By Chelsea Weller
What is an abstract?
An abstract is a concise, stand-alone summary of the work at hand. The specific content within an abstract can vary depending on the style of abstract you are writing. The three styles of abstracts are descriptive, informative, and critical:
- Descriptive Abstracts are generally for shorter papers and are around 100 words long. These are written to outline the content and give the reader an idea of what to expect in the paper. These should include all of the major parts of the content, including the purpose or thesis, methodology, and scope of the work.
- Informative Abstracts are usually for longer, more technical research and can range from one paragraph to one page depending on the length of the document that the abstract is written for. These abstracts include all of the main content points with explanations. In addition to everything that is included in a descriptive abstract, informative abstracts should also include the results, conclusion, and recommendations.
- Critical Abstracts are the least common out of the three types. These will critique an article and often compare it to the writer’s own research, kind of like a really short reading response paper.
If you are writing an abstract for scholarly purposes, you likely have some requirements provided to you by your professor or the publication. These requirements may include length restrictions (min or max), intended audience, or style. The various styles often dictate the content of the abstract. If the style of the abstract is not provided to you, you may want to consider asking what information is desired.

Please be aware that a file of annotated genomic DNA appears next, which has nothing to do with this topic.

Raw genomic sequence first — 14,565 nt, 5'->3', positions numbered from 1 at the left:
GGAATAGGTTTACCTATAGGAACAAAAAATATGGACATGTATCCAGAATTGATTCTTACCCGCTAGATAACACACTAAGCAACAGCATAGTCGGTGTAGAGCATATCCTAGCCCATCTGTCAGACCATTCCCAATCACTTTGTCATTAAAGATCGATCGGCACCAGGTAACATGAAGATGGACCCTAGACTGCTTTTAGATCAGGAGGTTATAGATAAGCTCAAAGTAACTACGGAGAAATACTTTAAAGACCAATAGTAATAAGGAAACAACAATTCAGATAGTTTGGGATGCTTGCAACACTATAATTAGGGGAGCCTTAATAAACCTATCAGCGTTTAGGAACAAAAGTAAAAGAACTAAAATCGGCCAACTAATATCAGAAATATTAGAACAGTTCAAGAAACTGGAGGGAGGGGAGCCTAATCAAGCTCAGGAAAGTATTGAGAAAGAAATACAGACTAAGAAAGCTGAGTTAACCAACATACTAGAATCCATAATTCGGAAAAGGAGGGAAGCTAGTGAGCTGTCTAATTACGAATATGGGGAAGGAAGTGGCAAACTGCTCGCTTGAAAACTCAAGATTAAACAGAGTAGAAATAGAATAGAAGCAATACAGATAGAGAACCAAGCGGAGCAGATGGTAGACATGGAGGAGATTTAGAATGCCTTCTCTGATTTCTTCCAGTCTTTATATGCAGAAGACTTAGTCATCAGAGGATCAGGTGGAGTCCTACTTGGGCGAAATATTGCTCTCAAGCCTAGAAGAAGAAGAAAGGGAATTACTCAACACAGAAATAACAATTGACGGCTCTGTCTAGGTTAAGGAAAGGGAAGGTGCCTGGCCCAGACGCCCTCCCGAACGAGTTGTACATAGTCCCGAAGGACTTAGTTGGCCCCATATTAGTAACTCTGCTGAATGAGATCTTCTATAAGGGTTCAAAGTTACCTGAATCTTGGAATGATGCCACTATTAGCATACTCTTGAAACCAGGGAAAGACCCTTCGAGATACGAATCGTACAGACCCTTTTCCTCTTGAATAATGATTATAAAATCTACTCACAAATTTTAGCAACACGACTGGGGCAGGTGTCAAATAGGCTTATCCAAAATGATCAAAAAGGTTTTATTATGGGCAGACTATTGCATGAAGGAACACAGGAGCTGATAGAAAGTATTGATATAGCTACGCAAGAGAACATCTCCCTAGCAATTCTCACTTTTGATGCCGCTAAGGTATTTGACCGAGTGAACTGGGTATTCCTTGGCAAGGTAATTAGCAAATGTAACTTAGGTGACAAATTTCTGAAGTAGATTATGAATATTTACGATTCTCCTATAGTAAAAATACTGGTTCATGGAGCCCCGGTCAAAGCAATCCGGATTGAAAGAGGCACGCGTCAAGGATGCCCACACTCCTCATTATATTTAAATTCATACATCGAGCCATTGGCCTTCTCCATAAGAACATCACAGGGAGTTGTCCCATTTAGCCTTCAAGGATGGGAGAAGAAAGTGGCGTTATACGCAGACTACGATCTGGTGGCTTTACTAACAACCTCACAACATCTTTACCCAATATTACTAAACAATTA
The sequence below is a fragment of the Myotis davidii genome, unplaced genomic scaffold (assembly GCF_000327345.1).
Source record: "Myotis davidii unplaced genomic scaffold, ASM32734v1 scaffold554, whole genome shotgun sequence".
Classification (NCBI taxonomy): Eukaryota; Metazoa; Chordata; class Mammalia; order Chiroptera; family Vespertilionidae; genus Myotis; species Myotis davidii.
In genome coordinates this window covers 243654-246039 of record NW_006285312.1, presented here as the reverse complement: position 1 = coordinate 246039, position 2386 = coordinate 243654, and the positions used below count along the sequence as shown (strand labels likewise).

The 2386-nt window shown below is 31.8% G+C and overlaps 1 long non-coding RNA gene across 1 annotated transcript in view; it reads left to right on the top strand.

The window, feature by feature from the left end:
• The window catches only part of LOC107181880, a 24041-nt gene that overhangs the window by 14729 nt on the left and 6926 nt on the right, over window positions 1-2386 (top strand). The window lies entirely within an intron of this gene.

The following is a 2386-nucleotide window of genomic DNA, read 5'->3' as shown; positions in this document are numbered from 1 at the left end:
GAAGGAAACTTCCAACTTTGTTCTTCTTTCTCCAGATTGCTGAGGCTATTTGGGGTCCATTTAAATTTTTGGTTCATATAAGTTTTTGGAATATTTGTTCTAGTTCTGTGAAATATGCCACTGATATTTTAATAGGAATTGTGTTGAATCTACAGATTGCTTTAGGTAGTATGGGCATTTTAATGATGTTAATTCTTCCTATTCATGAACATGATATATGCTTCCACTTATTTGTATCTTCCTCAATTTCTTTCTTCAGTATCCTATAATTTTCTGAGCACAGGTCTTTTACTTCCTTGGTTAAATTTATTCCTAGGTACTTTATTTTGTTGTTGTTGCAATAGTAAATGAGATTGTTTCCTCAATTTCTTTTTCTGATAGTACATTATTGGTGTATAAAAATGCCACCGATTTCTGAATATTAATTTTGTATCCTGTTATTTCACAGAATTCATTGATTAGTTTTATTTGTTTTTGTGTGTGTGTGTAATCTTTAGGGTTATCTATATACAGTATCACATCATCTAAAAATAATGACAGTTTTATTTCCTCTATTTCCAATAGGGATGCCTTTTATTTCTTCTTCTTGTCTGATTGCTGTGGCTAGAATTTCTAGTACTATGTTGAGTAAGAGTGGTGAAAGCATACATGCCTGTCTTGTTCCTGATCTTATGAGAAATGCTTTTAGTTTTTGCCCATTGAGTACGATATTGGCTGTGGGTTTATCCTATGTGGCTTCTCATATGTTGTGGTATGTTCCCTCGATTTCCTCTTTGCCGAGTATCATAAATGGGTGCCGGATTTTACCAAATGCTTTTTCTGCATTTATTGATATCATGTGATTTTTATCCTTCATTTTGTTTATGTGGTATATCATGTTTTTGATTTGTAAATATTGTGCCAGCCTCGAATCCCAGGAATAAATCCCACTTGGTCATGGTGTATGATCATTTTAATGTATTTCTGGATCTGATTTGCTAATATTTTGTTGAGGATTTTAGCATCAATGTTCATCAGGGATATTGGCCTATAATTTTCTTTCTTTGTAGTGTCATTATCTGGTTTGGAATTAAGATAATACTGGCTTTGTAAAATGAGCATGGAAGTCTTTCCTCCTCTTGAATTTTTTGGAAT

Try these techniques to make writing an abstract easier:
- Don’t write the abstract until you have finished writing the rest of the paper.
- Since you probably only want to write this abstract once, do it after the ideas and text of the document are finalized.
- Reverse outline your paper to identify the main points and critical information.
- Identify the purpose of what you are writing and what the most crucial supporting ideas are.
- Try explaining your paper to someone who is unfamiliar with the topic and record it.
- From my experience, it is much easier to talk about my ideas than to write about them. This helps my writing to be less repetitive.
For descriptive abstracts, simply address the question. For informative abstracts, explanations and some elaboration is necessary. The following template may be utilized directly for scientific research or modified for other applications. The typical formatting of an abstract is double-spaced 12 pt Times New Roman font.
Firstly, say the topic that your work is going to address and reference existing research or
work if relevant. Second, introduce what problem you are addressing or what your thesis
is. Third, why hasn’t this been specifically addressed yet? Fourthly, give some insight into
your approach or new perspective and how it is enabling this research to become possible.
Fifth, summarize the methods utilized in addressing the problem. Sixth, describe the
implications of this new research.
Abstracts are essential not only for publishing work but for readers to determine the relevance of an article to their research. No one is going to read an entire article unless they have read the abstract and identified that article as something relevant to their research. You don’t have to memorize exactly what goes into each type of abstract, but it is important to understand the use and usefulness of abstracts in general.
Abstracts. (n.d.). The Writing Center. Retrieved from http://writingcenter.unc.edu/handouts/abstracts/